The Internet, Your Brain and Information Overload

Has the internet effected the way you think? Do you suppose your memory and thought processes have become altered due to the time you spend on the internet daily?

Nicholas Carr thinks so. He recently published a highly rated book called The Shallows: What the Internet Is Doing to Our Brains

Carr points out the many ways the internet is heavily influencing us. Consider that our internet lifestyle has changed our creativity, our thought processes, our ideas, our memory and even just how we think.

Get this ==> Humans now create as much information in two days as we did from the dawn of civilization all the way up through 2003. (Eric Schmidt, Google)

The same amount of info in TWO DAYS now as we did all total from the very beginning of civilation? Geez, no WONDER we suffer from information overload! Ever feel like you’ve developed adult onset ADD? Maybe it’s actually internet onset ADD, think?

This quick video below is an entertaining summary of how the internet effects our brains.

Internet addiction is real. In fact, you can take this online test to find your level of internet addiction.

Your Guide to the Age of Information: Epipheo.TV Infographic – Truth. Story. Love.

Ways to Manage Internet Overload:
Set aside time blocks daily to be totally ‘unplugged’ from any media. Work in short bursts with breaks in between (for example, 30 minutes work then 10 minute break). Exercise and be in nature. Talk with friends face to face. When sharing meals with friends, resists the urge to pull out a device. Close any tab in your browser not directly related to your current project.

Taking breaks from the digital input regularly will help you have better focus when you are working online.
…and when you DO plug-in, do it with PURPOSE! The internet can be powerful, yet without a PLAN it can be a powerful time waster.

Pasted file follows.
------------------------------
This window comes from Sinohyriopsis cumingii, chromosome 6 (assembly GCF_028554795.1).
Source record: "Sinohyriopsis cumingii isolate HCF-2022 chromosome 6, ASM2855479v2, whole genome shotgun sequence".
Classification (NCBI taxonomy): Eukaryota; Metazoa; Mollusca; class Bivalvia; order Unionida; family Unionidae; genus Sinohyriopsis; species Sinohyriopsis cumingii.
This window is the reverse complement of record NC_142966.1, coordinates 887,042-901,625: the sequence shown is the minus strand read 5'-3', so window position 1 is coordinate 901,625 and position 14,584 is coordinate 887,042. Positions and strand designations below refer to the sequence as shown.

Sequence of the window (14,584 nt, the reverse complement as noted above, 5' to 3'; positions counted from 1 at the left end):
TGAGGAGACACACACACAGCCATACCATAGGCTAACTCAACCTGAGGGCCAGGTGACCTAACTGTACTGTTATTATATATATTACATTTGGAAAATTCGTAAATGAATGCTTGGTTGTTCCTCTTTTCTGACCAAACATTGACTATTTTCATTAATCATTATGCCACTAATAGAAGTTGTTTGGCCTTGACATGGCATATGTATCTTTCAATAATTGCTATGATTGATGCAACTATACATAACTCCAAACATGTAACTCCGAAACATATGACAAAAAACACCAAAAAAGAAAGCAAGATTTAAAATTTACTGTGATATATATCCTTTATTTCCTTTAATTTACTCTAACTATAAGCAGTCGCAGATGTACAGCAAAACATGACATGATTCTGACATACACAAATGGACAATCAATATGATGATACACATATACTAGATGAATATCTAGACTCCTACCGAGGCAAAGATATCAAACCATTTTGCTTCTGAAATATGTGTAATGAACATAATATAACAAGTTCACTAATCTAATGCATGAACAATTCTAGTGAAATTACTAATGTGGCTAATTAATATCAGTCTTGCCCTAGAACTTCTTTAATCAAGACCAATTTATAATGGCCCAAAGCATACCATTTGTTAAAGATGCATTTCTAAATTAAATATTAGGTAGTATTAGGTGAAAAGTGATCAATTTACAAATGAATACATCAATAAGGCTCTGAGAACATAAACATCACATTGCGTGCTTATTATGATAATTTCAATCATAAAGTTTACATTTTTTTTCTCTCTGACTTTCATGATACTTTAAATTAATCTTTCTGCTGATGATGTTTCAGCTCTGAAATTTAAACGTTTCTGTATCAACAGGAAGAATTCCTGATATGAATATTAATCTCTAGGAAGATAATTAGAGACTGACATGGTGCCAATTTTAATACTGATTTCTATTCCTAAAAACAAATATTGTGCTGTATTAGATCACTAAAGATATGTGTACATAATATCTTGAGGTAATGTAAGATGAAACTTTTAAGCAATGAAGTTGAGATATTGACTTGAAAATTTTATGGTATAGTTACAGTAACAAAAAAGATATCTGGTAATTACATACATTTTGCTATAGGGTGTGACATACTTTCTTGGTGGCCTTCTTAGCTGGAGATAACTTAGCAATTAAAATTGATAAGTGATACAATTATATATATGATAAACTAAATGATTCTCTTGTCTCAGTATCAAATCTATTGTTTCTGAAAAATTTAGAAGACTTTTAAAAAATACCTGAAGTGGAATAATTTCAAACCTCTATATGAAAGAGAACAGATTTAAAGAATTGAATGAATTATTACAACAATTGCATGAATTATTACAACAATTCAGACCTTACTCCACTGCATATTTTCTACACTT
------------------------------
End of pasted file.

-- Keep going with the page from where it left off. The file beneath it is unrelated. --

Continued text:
In fact, your ability to succeed has far more to do with how clear your mind is than your marketing. (<== Tweet that).

Can You Relate?Do you find that infomation overload effects your brain? Do you practice specific habits to help stay focused among all the constant chatter of internet noise? Do you make it a point to ‘UNPLUG’ regularly? Please comment below.

Carolan Ross

CFO(Chief Fun Officer) at SoloSpark
Freelance writer, creative soul, solopreneur and former teacher who networks with rebels, visionaries, artists and other square pegs in round holes. I support solopreneurs with copywriting and juggling life and business to SHINE ONLINE!


  1. Alexandria Ingham says

    I regularly turn the emails off from my phone to unplug from everything. There’s just so much going on now and the internet takes over my life. I’ll find myself going deeper and deeper into research without really meaning to–or it adding anything to what I’m trying to write.

    • Carolan Ross says

      Yes, I’m also a chronic researcher and if I don’t unplug now and then, the focus of the project can become muddled.

  2. Amy Scott says

    Wow, the amount of information being created really is mind-blowing! I do make an effort to unplug for several hours in the afternoon (I work at home). I am often online in the evening and I know I should allow more time between computer time and bedtime, but it rarely works out that way! One way I’ve found to be more intentional with my time online is that when I need to switch tasks while at my computer, I actually get up and walk away and identify what I want to work on next, then come back to the computer and get started. That way I don’t end up wasting half an hour on Facebook as a “break”! 🙂

    • Carolan Ross says

      Good idea, Amy! Walking away, then going back with a specific purpose or goal in mind will focus the time spent. I tend to work best in 20-30 minute segments, then get up and walk away – similar to what you do. After about 10 minutes I go back with a specific goal in mind. Repeating this several times a day with actions directed toward goals keeps me sane – and then I don’t feel badly about playing around on Facebook in the evenings.

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